Some key components of Brady's training program include:
- Resistance training: Brady's strength training routine includes exercises that target all major muscle groups, with a focus on compound movements that mimic the functional demands of football and other athletic activities.
- Flexibility and mobility work: Brady places a strong emphasis on stretching, foam rolling, and other techniques to improve his flexibility and joint mobility, which can help reduce the risk of injury and improve performance.
- Cardiovascular conditioning: In addition to traditional cardiovascular exercises such as running and cycling, Brady also incorporates high-intensity interval training (HIIT) and other circuit-style workouts into his routine to improve his overall fitness and endurance.
- Recovery and nutrition: Brady's program emphasizes the importance of recovery, including proper sleep, hydration, and nutrition. He follows a highly regimented diet that is high in protein, healthy fats, and vegetables, and low in processed foods and sugar.
- Mental and emotional wellness: Brady also places a strong emphasis on mental and emotional wellness, using techniques such as mindfulness, visualization, and breathwork to help reduce stress and improve focus.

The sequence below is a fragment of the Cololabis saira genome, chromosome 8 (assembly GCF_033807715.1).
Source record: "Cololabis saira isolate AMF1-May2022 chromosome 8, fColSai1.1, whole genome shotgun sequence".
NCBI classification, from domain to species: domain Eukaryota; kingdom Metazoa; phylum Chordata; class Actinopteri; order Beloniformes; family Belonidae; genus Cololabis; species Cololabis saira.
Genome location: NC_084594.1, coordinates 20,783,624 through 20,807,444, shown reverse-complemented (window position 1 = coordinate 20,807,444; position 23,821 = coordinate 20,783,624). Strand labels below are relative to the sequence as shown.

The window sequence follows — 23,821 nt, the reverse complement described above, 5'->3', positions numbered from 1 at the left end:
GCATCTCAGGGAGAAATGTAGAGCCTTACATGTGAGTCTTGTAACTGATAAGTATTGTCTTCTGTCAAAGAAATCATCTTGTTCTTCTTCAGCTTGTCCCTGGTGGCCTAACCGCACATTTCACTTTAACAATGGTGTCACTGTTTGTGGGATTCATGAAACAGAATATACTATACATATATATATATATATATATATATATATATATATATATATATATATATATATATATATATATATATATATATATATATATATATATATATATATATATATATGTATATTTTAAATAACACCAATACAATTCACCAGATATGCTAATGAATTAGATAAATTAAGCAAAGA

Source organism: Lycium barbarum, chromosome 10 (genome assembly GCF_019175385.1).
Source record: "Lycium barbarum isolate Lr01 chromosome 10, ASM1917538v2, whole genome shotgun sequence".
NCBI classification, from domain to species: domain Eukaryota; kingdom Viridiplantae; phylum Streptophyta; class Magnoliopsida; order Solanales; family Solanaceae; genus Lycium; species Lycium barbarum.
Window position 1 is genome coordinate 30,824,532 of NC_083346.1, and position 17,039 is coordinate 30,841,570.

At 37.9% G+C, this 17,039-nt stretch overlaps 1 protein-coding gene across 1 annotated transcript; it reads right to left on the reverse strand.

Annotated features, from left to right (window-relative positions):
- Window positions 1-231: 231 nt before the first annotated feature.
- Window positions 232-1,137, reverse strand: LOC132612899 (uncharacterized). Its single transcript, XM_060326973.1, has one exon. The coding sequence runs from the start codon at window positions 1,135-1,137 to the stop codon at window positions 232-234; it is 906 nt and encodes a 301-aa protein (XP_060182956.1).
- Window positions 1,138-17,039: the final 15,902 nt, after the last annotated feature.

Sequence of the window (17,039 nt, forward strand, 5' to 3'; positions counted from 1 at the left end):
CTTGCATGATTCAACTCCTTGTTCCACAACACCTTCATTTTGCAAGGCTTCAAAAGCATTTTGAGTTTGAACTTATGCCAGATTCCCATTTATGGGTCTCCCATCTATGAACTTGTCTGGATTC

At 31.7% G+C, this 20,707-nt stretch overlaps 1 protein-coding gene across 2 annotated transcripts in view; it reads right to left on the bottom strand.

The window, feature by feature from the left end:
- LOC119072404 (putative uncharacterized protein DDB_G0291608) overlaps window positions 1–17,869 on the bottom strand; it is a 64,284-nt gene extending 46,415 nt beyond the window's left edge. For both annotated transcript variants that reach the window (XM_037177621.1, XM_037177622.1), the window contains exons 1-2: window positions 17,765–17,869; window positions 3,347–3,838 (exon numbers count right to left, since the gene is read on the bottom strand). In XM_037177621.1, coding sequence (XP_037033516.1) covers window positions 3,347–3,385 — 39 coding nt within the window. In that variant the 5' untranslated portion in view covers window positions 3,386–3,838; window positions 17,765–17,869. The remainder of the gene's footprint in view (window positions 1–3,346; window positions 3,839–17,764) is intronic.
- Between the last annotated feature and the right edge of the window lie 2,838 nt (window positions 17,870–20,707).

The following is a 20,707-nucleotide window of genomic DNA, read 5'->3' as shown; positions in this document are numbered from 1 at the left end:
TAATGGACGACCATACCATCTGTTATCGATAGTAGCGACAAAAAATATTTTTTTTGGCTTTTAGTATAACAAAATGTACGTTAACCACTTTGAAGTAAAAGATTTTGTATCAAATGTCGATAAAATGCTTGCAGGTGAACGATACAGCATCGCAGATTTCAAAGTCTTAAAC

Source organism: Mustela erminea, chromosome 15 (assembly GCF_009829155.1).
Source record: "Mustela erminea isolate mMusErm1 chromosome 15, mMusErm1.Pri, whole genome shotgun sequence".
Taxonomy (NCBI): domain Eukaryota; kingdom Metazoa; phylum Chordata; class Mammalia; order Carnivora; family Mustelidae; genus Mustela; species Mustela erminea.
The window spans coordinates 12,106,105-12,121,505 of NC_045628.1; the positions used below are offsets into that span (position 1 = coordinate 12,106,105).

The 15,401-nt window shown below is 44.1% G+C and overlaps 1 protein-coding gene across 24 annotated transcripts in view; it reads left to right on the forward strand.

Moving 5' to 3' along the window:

Overall, Brady's training program is highly personalized, based on his individual needs and goals, and is designed to help him maintain his performance and longevity as an elite athlete.
With all of this in mind, and given the fact that Tom's position requires serious shoulder health and stability we find it unlikely that the bench press is a primary focus of his training program.
Some Tips on How to Improve Your Own Bench Press
Increase your calorie intake
Increasing your calorie consumption is necessary to improve your bench press PR. This relationship is because you need to get much stronger to generally exceed your previous limits in bench pressing. Because there is also a positive relationship between increased strength and more muscle mass, you need to build muscles. To build muscles, you have to increase your calorie intake.